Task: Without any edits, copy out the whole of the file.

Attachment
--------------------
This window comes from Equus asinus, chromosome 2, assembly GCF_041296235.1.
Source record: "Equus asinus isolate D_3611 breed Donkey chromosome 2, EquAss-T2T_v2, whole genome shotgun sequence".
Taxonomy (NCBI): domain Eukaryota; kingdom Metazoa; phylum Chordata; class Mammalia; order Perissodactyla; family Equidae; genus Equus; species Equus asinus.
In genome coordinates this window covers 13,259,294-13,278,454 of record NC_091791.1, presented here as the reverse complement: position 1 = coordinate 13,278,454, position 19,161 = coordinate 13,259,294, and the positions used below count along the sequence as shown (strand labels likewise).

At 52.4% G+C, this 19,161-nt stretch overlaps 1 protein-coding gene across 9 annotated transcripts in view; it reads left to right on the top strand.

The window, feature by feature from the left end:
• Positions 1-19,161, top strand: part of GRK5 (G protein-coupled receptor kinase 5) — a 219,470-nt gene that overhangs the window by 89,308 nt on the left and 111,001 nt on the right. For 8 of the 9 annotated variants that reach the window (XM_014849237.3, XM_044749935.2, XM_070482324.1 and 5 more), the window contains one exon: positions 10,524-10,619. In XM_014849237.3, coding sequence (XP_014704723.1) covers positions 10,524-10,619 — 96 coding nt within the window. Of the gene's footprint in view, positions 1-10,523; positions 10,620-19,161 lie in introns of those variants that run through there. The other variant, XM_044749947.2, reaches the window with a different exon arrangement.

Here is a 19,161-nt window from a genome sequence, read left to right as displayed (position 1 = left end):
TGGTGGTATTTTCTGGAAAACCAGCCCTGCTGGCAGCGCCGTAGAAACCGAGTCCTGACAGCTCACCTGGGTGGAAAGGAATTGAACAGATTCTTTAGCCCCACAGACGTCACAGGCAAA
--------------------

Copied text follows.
This window comes from Equus asinus, chromosome 2, assembly GCF_041296235.1.
Source record: "Equus asinus isolate D_3611 breed Donkey chromosome 2, EquAss-T2T_v2, whole genome shotgun sequence".
Taxonomy (NCBI): domain Eukaryota; kingdom Metazoa; phylum Chordata; class Mammalia; order Perissodactyla; family Equidae; genus Equus; species Equus asinus.
In genome coordinates this window covers 13,259,294-13,278,454 of record NC_091791.1, presented here as the reverse complement: position 1 = coordinate 13,278,454, position 19,161 = coordinate 13,259,294, and the positions used below count along the sequence as shown (strand labels likewise).

At 52.4% G+C, this 19,161-nt stretch overlaps 1 protein-coding gene across 9 annotated transcripts in view; it reads left to right on the top strand.

The window, feature by feature from the left end:
• Positions 1-19,161, top strand: part of GRK5 (G protein-coupled receptor kinase 5) — a 219,470-nt gene that overhangs the window by 89,308 nt on the left and 111,001 nt on the right. For 8 of the 9 annotated variants that reach the window (XM_014849237.3, XM_044749935.2, XM_070482324.1 and 5 more), the window contains one exon: positions 10,524-10,619. In XM_014849237.3, coding sequence (XP_014704723.1) covers positions 10,524-10,619 — 96 coding nt within the window. Of the gene's footprint in view, positions 1-10,523; positions 10,620-19,161 lie in introns of those variants that run through there. The other variant, XM_044749947.2, reaches the window with a different exon arrangement.

Here is a 19,161-nt window from a genome sequence, read left to right as displayed (position 1 = left end):
TGGTGGTATTTTCTGGAAAACCAGCCCTGCTGGCAGCGCCGTAGAAACCGAGTCCTGACAGCTCACCTGGGTGGAAAGGAATTGAACAGATTCTTTAGCCCCACAGACGTCACAGGCAAA